competing airports at Bristol/Leeds.
In earlier decision by Chancery
Division, in [2012] EWHC 2648 (Ch), the Judges dismissed, with
costs, claim for damages against the law firm. The claims were mainly founded
on the ground that the law firm had taken their brief from one of the executive
directors. Additionally, the advice of the law firm was non-speaking, and the
law firm did not brief the client on the consequences of following their
advice. The claim was dismissed in the following words:  Eversheds “acted in good
faith on the basis of instructions which it was entitled to accept. I accept
that this was not a case where Eversheds treated Mr Parkin in his personal
capacity as the client. It followed his instructions because he was clothed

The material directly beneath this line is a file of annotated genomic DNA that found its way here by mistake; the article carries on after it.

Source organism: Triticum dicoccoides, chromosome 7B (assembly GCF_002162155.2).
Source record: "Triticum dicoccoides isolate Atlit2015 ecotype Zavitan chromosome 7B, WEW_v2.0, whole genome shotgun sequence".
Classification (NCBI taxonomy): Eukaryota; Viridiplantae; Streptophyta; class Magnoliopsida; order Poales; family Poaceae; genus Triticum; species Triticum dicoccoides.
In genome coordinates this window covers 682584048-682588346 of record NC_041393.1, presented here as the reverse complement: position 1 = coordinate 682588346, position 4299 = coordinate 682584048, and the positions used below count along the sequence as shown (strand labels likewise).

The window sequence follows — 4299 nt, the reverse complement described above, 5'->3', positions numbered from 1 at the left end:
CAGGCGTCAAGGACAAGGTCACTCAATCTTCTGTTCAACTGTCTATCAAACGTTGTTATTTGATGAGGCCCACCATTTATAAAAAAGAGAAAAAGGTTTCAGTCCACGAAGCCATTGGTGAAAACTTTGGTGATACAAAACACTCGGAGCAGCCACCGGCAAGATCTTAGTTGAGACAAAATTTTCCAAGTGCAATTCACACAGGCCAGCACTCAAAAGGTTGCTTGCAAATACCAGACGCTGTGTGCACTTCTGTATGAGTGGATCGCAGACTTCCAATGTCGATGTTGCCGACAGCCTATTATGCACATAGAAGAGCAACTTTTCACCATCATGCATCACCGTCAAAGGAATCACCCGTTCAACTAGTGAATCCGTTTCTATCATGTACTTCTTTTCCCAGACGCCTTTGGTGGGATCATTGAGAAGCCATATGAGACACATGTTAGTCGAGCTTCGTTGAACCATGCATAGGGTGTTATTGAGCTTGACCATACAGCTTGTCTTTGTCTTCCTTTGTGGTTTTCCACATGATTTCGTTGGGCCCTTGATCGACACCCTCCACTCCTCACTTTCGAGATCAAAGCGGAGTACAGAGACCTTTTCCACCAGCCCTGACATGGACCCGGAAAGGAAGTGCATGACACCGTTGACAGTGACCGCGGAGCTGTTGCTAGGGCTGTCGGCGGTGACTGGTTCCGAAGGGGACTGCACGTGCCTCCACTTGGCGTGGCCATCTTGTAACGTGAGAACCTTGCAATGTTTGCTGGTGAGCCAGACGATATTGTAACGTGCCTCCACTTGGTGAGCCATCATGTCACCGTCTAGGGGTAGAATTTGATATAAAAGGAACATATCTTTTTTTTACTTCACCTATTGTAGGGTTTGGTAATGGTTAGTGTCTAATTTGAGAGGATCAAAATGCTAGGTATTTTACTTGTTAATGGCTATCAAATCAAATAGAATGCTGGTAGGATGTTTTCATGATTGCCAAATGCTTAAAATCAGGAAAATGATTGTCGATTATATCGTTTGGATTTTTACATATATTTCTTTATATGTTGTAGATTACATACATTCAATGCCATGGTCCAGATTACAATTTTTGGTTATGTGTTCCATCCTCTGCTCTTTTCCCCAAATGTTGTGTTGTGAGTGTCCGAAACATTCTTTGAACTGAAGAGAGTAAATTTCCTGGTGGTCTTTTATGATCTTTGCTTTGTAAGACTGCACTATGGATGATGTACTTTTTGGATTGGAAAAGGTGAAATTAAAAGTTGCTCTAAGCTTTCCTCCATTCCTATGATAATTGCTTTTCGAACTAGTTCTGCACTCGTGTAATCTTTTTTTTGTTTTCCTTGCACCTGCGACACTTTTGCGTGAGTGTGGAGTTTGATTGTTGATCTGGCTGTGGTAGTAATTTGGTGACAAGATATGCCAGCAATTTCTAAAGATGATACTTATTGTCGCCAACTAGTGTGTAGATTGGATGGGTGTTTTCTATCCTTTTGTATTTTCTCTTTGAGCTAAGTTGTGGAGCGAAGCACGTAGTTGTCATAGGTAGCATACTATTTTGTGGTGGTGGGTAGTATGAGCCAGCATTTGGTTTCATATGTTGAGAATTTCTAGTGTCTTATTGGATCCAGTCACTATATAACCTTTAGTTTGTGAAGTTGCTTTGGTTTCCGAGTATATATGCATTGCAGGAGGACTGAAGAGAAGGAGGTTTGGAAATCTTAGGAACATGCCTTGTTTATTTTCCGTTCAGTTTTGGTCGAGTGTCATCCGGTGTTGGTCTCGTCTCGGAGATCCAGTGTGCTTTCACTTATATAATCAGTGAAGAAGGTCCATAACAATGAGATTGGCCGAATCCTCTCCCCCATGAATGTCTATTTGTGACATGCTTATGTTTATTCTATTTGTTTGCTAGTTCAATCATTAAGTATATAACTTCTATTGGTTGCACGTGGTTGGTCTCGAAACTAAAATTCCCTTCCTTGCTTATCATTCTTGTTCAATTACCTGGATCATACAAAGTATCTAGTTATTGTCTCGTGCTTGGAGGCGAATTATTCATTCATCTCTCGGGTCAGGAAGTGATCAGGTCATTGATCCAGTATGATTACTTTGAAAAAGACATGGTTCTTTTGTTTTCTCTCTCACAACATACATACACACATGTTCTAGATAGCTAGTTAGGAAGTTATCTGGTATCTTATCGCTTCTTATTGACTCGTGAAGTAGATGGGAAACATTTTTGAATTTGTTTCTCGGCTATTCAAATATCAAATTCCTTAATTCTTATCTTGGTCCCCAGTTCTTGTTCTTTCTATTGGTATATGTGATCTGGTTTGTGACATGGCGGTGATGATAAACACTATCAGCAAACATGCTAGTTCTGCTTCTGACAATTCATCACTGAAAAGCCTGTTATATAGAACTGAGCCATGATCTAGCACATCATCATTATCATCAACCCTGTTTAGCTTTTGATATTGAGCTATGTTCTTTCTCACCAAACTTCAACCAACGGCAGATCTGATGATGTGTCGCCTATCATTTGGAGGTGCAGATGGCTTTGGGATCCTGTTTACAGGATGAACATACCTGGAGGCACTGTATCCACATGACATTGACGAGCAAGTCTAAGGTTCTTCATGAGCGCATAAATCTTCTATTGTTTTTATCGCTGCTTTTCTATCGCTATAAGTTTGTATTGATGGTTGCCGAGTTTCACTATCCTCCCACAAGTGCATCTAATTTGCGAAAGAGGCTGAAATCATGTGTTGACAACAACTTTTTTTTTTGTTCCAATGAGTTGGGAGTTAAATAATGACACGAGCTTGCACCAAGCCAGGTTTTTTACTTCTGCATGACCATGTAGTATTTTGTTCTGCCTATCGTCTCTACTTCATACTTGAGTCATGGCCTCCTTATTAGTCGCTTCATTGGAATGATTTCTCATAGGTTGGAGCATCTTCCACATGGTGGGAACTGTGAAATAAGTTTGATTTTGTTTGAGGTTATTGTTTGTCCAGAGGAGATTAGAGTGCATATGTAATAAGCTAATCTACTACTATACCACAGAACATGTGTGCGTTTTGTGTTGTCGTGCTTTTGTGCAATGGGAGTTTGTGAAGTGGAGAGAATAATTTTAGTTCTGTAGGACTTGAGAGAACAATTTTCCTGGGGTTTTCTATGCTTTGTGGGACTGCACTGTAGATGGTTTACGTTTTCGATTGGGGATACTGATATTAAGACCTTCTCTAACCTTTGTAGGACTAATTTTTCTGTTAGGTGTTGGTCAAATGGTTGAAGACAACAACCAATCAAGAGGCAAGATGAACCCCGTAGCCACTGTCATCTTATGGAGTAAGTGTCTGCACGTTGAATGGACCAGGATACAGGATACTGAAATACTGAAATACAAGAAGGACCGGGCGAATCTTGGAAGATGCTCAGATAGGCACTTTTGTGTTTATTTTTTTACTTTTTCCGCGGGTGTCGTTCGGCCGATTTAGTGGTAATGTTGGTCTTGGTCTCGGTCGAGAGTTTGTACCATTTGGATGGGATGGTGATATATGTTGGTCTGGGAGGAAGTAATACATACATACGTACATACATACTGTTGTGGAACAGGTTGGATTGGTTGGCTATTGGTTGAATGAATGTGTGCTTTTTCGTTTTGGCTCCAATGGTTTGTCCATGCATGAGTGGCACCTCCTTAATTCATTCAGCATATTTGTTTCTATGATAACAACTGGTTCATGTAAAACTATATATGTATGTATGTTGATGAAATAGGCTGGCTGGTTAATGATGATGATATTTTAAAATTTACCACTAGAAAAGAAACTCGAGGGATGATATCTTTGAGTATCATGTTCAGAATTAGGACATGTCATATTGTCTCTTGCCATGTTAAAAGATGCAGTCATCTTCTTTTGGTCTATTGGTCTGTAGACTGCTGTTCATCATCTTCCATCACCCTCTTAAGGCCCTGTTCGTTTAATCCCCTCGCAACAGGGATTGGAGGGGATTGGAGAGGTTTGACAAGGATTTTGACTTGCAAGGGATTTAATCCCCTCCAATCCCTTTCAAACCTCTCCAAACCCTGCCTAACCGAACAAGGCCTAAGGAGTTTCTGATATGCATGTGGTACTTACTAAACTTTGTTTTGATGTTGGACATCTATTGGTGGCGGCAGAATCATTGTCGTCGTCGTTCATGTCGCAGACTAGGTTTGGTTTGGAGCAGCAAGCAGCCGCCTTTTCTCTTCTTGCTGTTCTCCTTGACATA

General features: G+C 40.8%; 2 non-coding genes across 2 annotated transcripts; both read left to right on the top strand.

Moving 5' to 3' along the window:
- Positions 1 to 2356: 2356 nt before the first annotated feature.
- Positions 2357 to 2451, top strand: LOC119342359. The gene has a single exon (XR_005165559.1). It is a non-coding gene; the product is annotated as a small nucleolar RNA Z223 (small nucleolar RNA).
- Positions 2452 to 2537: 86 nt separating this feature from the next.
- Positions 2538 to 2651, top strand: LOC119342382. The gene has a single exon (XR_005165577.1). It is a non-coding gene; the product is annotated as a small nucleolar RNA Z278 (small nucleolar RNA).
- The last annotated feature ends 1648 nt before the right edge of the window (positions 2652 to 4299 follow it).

with apparent authority and Eversheds had no reason to believe that any of his
instructions were unauthorised
Despite holding the law firm
liable for breach of their retainer to the client, the Court imposed GBP 2 as token
Role of remuneration committee
This litigation may be
particularly significant in advancing the law on the duty of a solicitor to a
client – not only ending up with drafting what one is expected to draft, but
also of explaining, in “user-friendly language” the implications of the advice.
However, equally significantly,
the litigation throws serious charges of inaction, not reading of documents,
etc. on non-executive directors in general, and the remuneration committee in
particular. The Chancery Court had, in no unclear language, held that it was
the non-executive directors who were to be blamed for the losses suffered by